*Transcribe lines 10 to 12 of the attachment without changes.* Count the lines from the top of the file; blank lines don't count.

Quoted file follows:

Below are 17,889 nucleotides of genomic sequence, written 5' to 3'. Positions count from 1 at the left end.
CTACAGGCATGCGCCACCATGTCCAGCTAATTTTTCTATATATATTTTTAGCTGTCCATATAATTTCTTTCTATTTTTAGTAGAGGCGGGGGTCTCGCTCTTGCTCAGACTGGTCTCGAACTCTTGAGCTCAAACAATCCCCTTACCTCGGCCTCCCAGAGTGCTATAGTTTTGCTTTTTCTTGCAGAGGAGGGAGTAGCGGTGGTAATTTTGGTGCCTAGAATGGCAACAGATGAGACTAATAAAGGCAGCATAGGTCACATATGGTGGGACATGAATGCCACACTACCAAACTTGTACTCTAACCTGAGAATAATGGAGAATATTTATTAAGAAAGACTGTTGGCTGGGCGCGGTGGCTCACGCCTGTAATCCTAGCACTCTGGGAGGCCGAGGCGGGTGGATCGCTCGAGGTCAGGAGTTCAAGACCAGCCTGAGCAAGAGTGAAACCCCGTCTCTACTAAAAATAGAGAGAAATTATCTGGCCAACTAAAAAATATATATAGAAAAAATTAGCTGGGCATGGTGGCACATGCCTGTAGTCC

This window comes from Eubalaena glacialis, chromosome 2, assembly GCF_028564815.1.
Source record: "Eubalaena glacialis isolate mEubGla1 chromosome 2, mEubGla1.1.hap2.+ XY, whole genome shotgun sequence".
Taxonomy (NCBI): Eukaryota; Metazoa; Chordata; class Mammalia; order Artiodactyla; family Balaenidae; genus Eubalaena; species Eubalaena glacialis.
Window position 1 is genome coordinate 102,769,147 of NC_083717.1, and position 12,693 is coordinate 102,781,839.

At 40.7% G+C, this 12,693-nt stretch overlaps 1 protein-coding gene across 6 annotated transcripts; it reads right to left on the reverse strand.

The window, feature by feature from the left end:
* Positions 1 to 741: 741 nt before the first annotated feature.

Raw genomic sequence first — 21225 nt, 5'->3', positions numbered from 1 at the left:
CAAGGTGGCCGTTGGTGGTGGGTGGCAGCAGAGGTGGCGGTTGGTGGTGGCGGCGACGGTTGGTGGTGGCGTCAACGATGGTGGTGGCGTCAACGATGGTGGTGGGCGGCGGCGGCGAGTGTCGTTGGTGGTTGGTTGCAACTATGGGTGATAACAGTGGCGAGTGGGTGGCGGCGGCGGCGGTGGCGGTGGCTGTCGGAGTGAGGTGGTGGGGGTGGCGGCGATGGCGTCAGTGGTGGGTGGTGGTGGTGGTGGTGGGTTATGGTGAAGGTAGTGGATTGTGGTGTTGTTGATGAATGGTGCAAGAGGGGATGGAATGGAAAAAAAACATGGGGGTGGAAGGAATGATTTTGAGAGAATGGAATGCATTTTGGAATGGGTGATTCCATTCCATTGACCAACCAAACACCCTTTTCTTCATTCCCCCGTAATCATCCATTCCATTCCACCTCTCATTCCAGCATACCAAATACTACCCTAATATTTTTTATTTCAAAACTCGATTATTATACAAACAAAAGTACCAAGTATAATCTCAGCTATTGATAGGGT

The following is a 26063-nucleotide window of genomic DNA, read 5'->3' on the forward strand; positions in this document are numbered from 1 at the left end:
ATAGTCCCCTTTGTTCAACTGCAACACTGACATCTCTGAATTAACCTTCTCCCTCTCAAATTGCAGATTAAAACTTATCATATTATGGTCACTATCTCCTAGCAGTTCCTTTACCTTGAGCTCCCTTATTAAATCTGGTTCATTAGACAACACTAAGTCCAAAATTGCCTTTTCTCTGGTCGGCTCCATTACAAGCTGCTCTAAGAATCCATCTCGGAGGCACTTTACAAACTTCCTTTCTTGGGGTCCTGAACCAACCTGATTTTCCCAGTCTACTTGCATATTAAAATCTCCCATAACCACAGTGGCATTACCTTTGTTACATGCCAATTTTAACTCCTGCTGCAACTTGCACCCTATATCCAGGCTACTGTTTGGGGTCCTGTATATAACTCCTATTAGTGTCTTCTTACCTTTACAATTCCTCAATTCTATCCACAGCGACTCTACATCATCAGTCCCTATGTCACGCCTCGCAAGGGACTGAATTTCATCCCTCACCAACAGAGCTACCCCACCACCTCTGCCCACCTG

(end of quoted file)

Raw genomic sequence first — 21225 nt, 5'->3', positions numbered from 1 at the left:
CAAGGTGGCCGTTGGTGGTGGGTGGCAGCAGAGGTGGCGGTTGGTGGTGGCGGCGACGGTTGGTGGTGGCGTCAACGATGGTGGTGGCGTCAACGATGGTGGTGGGCGGCGGCGGCGAGTGTCGTTGGTGGTTGGTTGCAACTATGGGTGATAACAGTGGCGAGTGGGTGGCGGCGGCGGCGGTGGCGGTGGCTGTCGGAGTGAGGTGGTGGGGGTGGCGGCGATGGCGTCAGTGGTGGGTGGTGGTGGTGGTGGTGGGTTATGGTGAAGGTAGTGGATTGTGGTGTTGTTGATGAATGGTGCAAGAGGGGATGGAATGGAAAAAAAACATGGGGGTGGAAGGAATGATTTTGAGAGAATGGAATGCATTTTGGAATGGGTGATTCCATTCCATTGACCAACCAAACACCCTTTTCTTCATTCCCCCGTAATCATCCATTCCATTCCACCTCTCATTCCAGCATACCAAATACTACCCTAATATTTTTTATTTCAAAACTCGATTATTATACAAACAAAAGTACCAAGTATAATCTCAGCTATTGATAGGGT

The following is a 26063-nucleotide window of genomic DNA, read 5'->3' on the forward strand; positions in this document are numbered from 1 at the left end: